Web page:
… and is classical music stuffy simply because no one “dances in the aisles” or boos or hisses? Does this really imply “smugness”? In addition, is stuffiness what results in some people dressing to the nines to attend a concert. Should people dress up for a concert?

It’s been interesting to read thoughts about this from M. Keiser, and then others, at Music in a Suburban Scene on classical music and what he calls stuffiness.

Lynn, from Reflections in d minor says “I ineptly attempt to defend seriousness.” (She’s wrong; she is not inept!) And that brings up another question; is what is seriousness to one person stuffiness to another? Oh … and is this a generational thing? (M. Keiser is a college student, Lynn and I are just slightly older.)

And are we looking for the same sort of reaction to symphonic music as, say, a rock singer wants at his or her live performance?

I’m tossing out these questions. I’m not answering them all right now.

I can tell you that when I’ve worked long and hard on a difficult work I prefer that the audience doesn’t stand through the concert, yelling, singing along, dancing and talking with friends. I’m sorry to disappoint some of you, but I really do want you to listen. Doggone it, I’ve worked hard. If you show up I assume you’ve come to listen. Listening isn’t easy. Many have lost that skill. Rock concerts are different; people go, I think, for the overall experience. They usually already know the songs. The performers seem to encourage singing along. Heck they are so amplified you couldn’t cover them up if you tried. My music? No microphones. No amplifiers. No fireworks (most of the time).

Do I care how you dress? Nope. But do please shower! Actually do that if you go to a rock concert or movie too … I went to a movie a few years back and wound up sitting next to a man that smelled so bad I was nearly gagging. With a smelly neighbor it’s difficult to breathe OR pay attention. Really.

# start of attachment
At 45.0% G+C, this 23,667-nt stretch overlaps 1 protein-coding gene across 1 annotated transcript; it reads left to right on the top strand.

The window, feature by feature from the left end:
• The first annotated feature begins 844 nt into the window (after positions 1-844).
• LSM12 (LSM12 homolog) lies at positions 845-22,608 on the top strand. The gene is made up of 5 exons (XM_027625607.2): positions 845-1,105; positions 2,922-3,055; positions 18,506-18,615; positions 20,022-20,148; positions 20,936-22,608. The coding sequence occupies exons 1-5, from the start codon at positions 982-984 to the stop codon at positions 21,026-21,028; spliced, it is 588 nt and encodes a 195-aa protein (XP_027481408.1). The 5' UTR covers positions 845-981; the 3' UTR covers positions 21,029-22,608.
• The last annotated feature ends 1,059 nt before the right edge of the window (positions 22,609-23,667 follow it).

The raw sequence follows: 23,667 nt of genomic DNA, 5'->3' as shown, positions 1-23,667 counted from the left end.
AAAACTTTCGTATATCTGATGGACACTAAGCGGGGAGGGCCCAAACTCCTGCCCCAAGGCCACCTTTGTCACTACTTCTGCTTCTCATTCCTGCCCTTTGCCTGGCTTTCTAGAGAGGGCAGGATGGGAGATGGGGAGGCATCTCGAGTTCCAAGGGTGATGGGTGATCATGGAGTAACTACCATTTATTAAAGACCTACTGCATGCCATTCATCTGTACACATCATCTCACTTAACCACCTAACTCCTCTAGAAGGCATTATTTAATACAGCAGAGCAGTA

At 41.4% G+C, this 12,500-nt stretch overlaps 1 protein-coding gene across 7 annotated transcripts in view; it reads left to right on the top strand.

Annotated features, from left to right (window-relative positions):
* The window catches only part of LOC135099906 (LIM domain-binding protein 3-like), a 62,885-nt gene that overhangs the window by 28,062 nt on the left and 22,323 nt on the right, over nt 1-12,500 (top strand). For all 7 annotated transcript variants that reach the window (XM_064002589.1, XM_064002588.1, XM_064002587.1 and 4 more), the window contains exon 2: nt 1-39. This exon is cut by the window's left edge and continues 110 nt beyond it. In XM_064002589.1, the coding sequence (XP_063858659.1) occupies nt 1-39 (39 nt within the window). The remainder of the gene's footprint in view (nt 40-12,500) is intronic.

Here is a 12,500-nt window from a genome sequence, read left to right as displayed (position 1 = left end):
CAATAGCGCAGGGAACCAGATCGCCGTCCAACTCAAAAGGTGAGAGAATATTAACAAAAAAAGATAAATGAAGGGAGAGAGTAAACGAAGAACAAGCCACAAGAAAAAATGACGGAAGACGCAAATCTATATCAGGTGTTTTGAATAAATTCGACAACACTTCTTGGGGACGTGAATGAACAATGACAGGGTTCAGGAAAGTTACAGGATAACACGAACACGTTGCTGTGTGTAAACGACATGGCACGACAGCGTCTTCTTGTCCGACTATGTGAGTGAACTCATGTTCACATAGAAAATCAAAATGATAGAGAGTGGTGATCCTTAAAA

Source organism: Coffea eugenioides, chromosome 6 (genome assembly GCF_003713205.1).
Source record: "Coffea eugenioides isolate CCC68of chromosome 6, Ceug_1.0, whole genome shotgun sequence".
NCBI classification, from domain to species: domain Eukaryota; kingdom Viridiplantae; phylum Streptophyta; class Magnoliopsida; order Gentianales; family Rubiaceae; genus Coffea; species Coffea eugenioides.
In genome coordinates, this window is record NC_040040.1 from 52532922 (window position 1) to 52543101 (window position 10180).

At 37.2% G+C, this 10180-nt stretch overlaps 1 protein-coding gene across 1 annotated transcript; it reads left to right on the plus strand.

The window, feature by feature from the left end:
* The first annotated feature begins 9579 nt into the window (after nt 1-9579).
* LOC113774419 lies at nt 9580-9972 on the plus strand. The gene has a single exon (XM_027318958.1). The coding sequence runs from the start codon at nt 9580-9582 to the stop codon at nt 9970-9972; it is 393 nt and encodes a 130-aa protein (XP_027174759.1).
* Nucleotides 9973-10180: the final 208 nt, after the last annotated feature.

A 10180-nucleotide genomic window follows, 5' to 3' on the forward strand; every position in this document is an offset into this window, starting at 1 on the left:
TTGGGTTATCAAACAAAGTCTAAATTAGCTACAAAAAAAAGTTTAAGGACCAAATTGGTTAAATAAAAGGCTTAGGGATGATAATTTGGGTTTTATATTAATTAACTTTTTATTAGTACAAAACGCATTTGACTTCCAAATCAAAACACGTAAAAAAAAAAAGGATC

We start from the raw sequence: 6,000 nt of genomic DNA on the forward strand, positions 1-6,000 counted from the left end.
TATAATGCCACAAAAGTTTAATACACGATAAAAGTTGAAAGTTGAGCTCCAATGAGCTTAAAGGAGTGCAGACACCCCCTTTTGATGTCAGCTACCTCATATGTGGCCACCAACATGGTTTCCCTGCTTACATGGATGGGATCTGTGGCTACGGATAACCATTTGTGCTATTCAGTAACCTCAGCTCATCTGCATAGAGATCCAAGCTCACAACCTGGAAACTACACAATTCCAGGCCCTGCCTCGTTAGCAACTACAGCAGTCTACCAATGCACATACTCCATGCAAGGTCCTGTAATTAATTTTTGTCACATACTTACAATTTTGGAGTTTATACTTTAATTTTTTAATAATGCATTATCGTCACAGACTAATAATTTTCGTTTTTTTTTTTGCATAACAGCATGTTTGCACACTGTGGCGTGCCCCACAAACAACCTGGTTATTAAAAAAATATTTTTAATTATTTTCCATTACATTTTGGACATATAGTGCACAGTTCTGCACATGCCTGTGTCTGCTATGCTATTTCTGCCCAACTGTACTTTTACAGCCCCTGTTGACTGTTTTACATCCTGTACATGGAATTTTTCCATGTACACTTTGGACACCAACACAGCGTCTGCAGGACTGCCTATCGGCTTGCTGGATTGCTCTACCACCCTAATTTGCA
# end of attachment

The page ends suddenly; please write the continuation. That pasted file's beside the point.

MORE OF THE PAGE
Now I must admit that if you are going to a huge premiere of a “classical something” and paying $200 bucks a ticket, dressing up is probably recommended. That’s just the way it is most of the time. It’s a big shindig. Don’t wear your thongs (the feet kind) t-shirt and jeans.

All in my opinion, of course.


  1. Going to a concert is like going to a movie – the audience should be
    silent and still so you can hear what’s going on.  That doesn’t
    make it stuffy.  Or serious, for that matter.  People laugh
    at a comedy – there’s nothing wrong with laughing during a humorous bit
    of music, too!

  2. Patricia Mitchell

    Hmmm. So people are supposed to be quiet at the movies? 😉

  3. Clearly the aesthetics of popular music concerts are different. 
    The ones I’ve been to have been at small venues (I once got into an
    arena concert and stuck it out for a full two minutes before I couldn’t
    stand it any more) and try to put across the air of a casual gathering
    of friends in a living room.

    That’s fine for that kind of music, but classical music aspires to the
    condition of art.  And one should refrain from talking or
    otherwise distracting behavior during a concert for the same reason
    that one should, in an art museum, refrain from jumping in front of
    other patrons and scribbling over the paintings with crayon. 
    Either way, you’re destroying a work of art, which a good performance
    of classical music is.

  4. Patricia Mitchell

    Thank you for joining the discussion, David.

    (So I suppose if it’s a bad performance you won’t object to booing and talking? The music blogworld had a discussion about this a while back! Did you read those posts?)

    I like silence. But I like silence so much I find it very difficult to go to any concert at all because total silence is impossible. Still, if I expect people to come to concerts in which I am involved, I’d better attend some just to show support for others’ concerts I suppose!

    (I do wish we had something we walked through before entering a hall that would remove all scents from patrons. Perfume and cologne drive me batty at concerts.)